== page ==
The recruitment process comprises an email invitation to participate. If a message bounces back from an email address, we will contact the participant seeking an email address via the last known telephone number in the database.
The research is comprised of annual online surveys, or phone surveys at the participant’s request. Survey 1 (ie, the Student Satisfaction Survey) is the first survey and is an evaluation of the student placement. The following year, Survey 2 (ie, the Work Location Survey) is sent, which comprises a 10-minute online survey asking about current work location and work location history and includes several questions regarding the influences on work location decisions. All subsequent years will use Survey 2 (ie, the Work Location Survey) to ask about work location and work location history, but this survey will not repeat the initial questions regarding demography and the NT placement.
Participation is voluntary and former students can also opt out of receiving any further surveys. In order to maximize the response rate while avoiding harassment of potential participants, we will send an email invitation to complete the survey, followed by two reminders that also contain the survey link. The reminders will include an option to cease receiving communications from Flinders NT.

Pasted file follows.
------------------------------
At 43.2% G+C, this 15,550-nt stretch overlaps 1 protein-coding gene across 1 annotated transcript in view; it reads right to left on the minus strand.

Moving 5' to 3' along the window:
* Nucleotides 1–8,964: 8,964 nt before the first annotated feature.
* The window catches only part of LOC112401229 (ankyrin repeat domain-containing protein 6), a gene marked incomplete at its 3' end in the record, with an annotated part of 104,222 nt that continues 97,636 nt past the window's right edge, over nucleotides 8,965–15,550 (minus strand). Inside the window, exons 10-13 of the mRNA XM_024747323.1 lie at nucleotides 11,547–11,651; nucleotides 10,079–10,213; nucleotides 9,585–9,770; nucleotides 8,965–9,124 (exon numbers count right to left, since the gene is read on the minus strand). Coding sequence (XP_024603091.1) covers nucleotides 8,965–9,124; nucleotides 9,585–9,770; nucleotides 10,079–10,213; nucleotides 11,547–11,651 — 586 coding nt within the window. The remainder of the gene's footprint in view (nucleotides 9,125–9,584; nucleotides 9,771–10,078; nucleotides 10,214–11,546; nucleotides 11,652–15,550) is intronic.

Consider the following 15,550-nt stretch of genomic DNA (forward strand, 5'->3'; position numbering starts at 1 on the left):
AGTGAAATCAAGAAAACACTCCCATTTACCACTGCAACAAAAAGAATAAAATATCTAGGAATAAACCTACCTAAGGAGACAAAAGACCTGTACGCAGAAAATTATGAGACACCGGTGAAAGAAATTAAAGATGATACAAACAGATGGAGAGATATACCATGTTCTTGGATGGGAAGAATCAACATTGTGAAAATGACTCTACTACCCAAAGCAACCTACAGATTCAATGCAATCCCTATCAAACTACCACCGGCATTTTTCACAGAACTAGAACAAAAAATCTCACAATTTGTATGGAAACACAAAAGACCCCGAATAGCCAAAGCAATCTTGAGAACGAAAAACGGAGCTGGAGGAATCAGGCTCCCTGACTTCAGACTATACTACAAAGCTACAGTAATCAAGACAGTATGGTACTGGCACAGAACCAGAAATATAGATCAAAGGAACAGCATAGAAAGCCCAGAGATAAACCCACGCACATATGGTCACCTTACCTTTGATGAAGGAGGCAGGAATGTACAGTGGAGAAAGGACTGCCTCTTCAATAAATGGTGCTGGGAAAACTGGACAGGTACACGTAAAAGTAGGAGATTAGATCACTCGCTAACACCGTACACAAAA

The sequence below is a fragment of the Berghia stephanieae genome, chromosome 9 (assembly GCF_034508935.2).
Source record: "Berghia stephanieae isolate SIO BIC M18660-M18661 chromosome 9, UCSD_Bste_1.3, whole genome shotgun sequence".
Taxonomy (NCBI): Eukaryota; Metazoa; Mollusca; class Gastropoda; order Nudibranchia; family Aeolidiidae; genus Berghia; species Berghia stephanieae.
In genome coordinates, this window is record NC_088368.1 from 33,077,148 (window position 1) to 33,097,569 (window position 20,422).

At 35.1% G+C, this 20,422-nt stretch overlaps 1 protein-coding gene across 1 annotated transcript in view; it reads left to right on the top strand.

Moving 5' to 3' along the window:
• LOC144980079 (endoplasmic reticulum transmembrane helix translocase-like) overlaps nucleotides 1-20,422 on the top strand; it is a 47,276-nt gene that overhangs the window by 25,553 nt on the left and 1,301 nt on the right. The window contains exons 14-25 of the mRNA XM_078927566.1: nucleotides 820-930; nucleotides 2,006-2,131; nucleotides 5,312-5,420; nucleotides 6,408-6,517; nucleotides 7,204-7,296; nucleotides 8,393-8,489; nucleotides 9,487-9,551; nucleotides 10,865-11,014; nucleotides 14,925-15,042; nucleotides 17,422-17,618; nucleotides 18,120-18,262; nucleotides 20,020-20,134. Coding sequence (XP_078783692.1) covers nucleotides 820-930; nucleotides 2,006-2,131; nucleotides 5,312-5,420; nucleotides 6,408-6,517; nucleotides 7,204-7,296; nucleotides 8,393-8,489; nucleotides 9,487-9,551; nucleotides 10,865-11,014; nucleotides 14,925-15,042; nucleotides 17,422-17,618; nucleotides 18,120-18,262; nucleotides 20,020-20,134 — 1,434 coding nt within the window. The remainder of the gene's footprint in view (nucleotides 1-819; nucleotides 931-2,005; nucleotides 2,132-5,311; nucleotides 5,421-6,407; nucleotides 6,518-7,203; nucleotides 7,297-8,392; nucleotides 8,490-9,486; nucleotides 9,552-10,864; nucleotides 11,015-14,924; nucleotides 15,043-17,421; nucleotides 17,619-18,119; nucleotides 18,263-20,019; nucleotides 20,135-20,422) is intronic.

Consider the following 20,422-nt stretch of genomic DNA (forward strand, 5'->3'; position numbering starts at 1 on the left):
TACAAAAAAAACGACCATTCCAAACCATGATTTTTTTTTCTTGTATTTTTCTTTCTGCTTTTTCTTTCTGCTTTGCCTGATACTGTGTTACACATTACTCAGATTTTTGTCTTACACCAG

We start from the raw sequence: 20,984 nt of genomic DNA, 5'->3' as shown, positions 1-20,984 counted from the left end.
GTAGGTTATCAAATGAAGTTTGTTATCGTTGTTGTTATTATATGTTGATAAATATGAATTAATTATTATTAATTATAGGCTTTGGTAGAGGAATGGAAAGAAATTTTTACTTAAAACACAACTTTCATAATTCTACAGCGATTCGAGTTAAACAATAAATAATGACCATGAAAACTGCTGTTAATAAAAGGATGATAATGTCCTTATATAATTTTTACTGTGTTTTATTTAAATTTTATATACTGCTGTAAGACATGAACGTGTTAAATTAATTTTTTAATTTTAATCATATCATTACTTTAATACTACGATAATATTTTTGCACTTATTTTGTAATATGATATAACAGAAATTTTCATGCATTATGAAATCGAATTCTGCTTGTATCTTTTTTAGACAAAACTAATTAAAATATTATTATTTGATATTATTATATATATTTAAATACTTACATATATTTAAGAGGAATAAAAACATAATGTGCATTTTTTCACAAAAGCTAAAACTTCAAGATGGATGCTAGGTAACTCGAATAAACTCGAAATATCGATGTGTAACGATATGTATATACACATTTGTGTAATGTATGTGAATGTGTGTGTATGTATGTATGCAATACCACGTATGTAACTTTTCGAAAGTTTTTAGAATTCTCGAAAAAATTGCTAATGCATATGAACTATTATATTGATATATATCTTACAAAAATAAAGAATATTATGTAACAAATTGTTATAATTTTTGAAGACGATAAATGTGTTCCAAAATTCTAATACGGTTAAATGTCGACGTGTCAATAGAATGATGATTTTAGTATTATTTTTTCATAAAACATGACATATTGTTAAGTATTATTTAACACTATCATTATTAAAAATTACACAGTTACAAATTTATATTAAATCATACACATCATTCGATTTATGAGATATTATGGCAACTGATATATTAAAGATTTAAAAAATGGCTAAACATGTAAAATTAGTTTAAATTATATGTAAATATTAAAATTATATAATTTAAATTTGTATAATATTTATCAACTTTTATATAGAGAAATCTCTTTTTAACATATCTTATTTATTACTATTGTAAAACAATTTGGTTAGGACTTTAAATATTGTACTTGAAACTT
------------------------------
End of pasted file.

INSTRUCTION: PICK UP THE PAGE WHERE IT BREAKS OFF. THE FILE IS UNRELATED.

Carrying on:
We will also advertise the research on our social media sites (ie, Facebook, blog page, and website) in order to maximize exposure of potential participants to the study. This advertising will not contain a link to the survey but will simply describe the study and invite potential former placement students to contact us if they have not received an email invitation to participate.
To summarize, participants will be recruited in one of two ways, depending on their year of NT student placement:
- Cohorts 1 and 2, which include health professional students known to have undertaken a Flinders NT–supported work-integrated placement during 2017 or 2018, will be contacted via their last recorded email address or phone number and invited to participate.